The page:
Tag Archive: “Dungeon Roll”

DUNGEON OF FORTUNE (Tasty Minstrel Games)

I am a big fan of the dungeon crawler genre of tabletop games. Anything involving fantasy races and classes like dwarves or mages usually tickles my fancy. If I had my druthers, there would probably only be two themes for board games: fantasy and sci-fi. So it was with great delight that I accepted the opportunity to review Dungeon of Fortune, which looked to be right up my alley—or should I say “right up my dripping, darkened tunnel infested with monsters?”

Unfortunately, Dungeon of Fortune is a classic case of a game with a cool theme and neat artwork that lacks real substance. Though the concept is cool (I mean, c’mon—delving through dungeons… slaughtering evil beats… what’s not to like?), there are several small problems that all add up to a game that sadly just isn’t all that great. Let’s examine some of these problems.

First of all, the rulebook certainly could have undergone a revision or two. For what is a relatively simple game, it took my group several read-throughs of the rulebook before we figured out that some of the information simply was not there. It was intensely frustrating! We had to get online to find some answers on the Geek to start playing. A related gripe is that there is no rundown of gameplay like many games nowadays include. The game comes with like 20 thousand different character cards. There is no useful information on the back side of these cards. The fact that the publisher did not include a synopsis of gameplay on the flipside was a missed opportunity.

Dungeon of Fortune by Tasty Minstrel Games

Tasty Minstrel also bills this game as a “press your luck” type game, but the whole excitement of wondering what’s under the next card just wasn’t there for my group. You see, when it’s your turn you can either flip a card over and resolve it or you can stash your treasure and leave the dungeon for the rest of that delve. Once you’ve used up all your guys, you won’t be able to fight anymore, so if you flip a card with monsters on it, you will have to flee. When your guys are all exhausted, there’s no reason to flip a card. You’ll just stash your treasure and peace out instead. The “press your luck” element stops on a whammy.

If you’re looking for something really yummy from Tasty Minstrel, I’d pass on Dungeon of Fortune and go for a winner like Scoville or Orléans instead. If you’re looking for a really great “press your luck” game, I’d suggest Asmodee’s Ra, which totally nails the mechanic.

Maybe with an expansion or two and a revised rulebook, Dungeon of Fortune could be a really great game. If that happens, we’ll let you know. In the meantime, may your treasure be bountiful and may your enemies all be slimes. (Tasty Minstrel Games) by Josher Lumpkin

Dungeon Roll
Dungeon Roll

Dice-based games seem to be making a bit of a comeback in the geekworld, following the success of WizKids’ dice-building game, Quarriors and Fantasy Flight’s cooperative press-your-luck dice game, Elder Sign. Both did a great job of taking the granddaddy of randomization, the 6-sided die, and adding layers of choices and strategies to make a game that you’re happy to play for 10s of minutes.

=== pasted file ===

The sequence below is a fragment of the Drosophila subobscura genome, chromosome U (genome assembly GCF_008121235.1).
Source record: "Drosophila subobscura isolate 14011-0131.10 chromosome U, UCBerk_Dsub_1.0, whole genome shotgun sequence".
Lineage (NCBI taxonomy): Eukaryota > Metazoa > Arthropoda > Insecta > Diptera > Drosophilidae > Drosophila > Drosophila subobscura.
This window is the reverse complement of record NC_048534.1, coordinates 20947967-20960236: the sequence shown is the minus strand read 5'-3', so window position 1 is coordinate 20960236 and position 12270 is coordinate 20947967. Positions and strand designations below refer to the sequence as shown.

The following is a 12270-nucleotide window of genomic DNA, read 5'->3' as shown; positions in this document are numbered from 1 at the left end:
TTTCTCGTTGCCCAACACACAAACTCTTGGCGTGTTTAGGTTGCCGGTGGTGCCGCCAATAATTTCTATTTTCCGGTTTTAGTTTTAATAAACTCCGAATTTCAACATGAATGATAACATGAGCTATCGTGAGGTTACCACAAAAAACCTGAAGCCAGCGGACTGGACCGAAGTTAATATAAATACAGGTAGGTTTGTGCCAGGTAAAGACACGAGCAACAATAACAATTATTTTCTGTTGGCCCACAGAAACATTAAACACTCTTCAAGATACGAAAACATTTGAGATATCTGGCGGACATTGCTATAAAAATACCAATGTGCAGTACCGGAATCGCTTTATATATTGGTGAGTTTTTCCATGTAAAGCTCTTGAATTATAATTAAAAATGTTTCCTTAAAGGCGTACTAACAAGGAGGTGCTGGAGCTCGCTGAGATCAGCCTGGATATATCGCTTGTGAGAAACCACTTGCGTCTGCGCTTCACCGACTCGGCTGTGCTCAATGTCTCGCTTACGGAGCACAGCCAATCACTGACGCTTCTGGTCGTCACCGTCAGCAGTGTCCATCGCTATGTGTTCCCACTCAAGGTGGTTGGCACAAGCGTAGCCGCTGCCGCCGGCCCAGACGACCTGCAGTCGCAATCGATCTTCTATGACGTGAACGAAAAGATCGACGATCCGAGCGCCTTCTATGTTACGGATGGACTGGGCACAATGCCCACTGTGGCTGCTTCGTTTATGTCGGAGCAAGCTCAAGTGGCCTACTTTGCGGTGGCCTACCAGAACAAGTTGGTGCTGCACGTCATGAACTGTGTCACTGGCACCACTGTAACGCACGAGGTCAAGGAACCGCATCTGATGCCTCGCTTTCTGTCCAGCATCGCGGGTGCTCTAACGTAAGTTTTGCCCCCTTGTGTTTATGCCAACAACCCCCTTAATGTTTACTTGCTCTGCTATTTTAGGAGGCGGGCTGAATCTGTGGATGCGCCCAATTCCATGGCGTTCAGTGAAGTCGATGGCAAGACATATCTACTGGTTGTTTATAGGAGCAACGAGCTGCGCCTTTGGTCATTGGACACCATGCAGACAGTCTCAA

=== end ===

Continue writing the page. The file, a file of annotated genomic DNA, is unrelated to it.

While there are seemingly limits to what you can do with such a mechanic, Dungeon Roll has also succeeded in making a highly entertaining little game. It also comes in an actual treasure chest, which only the most coolier-than-thou could not admit is pretty damn awesome.

Dungeon Roll is a quick, easy to play and learn dungeon crawl game. The players all pick a hero and then lead a party of warriors, clerics, wizards, thieves and champions as far as they can into a dungeon. Your party is determined by rolling seven white hero dice and each dungeon level’s mix of goblins, skeletons, oozes, potions, treasures and d-d-d-dragons (gulp) are determined by rolling seven black dungeon dice. The delves themselves go quickly, so there’s not a lot of downtime either (another must for these sort of fun and relatively simple games).

The only real drawback for Dungeon Roll is that some of the character’s special abilities are much better than others. The Commander’s ability to “re-roll any number of Party and Dungeon dice” pales in comparison to the Paladin’s ability to “discard 1 treasure token to defeat all monsters, open all chests, quaff all potions, and discard all dice in the dragon’s lair.” Still, it’s nothing that a few house rules can’t reign in to make for a more balanced game.

While it can be played with 1 to 4 players (and I really can’t see why it can’t be more, as long as everyone’s alright waiting for their turn to come back around), Dungeon Roll is probably the best two-player game I’ve ever played. It lessens the direct competitive nature of a two-player game since it’s played more in a way of you against yourself (at least until the score’s added up in the end). It’s also designed with only two-people playing at once, so omitting the third and fourth player doesn’t mean you’re missing out on any of the chance and mechanics that might be otherwise available. (Tasty Minstrel Games) by David C. Obenour